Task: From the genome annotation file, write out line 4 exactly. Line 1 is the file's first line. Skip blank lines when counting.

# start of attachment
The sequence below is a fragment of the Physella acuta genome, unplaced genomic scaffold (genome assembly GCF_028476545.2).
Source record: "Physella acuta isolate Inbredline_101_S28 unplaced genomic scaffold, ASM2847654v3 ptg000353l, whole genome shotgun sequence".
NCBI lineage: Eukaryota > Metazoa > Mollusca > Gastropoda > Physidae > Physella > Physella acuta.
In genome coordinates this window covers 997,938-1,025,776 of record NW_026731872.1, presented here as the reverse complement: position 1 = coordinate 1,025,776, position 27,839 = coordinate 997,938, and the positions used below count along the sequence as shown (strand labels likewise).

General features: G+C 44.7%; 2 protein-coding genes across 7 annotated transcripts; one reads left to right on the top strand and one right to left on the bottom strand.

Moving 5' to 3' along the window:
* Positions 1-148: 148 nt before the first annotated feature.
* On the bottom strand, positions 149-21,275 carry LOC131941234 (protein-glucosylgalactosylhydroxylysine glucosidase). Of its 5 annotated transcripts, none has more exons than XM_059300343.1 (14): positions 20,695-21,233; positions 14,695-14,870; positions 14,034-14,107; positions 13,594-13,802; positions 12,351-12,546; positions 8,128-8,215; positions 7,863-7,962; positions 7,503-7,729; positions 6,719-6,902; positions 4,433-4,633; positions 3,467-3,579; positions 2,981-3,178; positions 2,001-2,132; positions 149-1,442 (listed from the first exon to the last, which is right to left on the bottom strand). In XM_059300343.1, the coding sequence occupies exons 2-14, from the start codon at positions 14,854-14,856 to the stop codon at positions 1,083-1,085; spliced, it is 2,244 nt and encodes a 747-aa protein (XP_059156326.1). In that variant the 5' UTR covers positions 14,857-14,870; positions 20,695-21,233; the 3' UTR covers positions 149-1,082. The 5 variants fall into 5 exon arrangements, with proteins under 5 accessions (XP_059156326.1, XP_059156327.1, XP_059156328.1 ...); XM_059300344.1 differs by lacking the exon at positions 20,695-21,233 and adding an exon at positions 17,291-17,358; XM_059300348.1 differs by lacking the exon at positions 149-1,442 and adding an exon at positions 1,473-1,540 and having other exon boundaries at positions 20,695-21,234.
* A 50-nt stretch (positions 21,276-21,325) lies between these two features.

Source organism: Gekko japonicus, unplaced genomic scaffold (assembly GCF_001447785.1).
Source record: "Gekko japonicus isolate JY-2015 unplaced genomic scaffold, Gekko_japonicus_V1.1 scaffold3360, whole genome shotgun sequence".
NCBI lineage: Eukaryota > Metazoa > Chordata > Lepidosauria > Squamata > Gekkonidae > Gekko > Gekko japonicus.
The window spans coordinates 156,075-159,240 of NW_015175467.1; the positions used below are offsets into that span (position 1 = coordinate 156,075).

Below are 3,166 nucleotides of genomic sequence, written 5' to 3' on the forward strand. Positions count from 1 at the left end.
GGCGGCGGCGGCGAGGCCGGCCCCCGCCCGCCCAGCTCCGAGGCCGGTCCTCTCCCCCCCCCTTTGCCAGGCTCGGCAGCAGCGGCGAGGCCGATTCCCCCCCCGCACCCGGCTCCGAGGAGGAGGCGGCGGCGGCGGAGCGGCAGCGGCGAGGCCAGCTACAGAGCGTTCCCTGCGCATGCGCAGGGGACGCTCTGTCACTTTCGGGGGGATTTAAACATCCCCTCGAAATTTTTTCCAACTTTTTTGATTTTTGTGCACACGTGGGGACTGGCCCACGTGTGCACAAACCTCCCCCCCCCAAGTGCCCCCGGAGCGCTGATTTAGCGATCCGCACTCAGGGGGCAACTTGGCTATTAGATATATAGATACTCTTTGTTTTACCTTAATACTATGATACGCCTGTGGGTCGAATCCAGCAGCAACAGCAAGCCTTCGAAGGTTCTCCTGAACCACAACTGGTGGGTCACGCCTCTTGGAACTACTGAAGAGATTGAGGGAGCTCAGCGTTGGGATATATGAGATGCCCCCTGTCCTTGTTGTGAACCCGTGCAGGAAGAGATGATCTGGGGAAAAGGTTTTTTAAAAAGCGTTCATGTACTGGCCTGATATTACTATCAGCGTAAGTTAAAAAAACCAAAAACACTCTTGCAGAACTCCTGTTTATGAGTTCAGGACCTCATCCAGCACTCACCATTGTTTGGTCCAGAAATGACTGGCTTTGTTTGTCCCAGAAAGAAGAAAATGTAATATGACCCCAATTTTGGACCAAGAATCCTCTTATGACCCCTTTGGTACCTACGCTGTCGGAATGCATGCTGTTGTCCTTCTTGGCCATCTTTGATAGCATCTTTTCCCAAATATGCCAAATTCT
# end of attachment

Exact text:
In genome coordinates this window covers 997,938-1,025,776 of record NW_026731872.1, presented here as the reverse complement: position 1 = coordinate 1,025,776, position 27,839 = coordinate 997,938, and the positions used below count along the sequence as shown (strand labels likewise).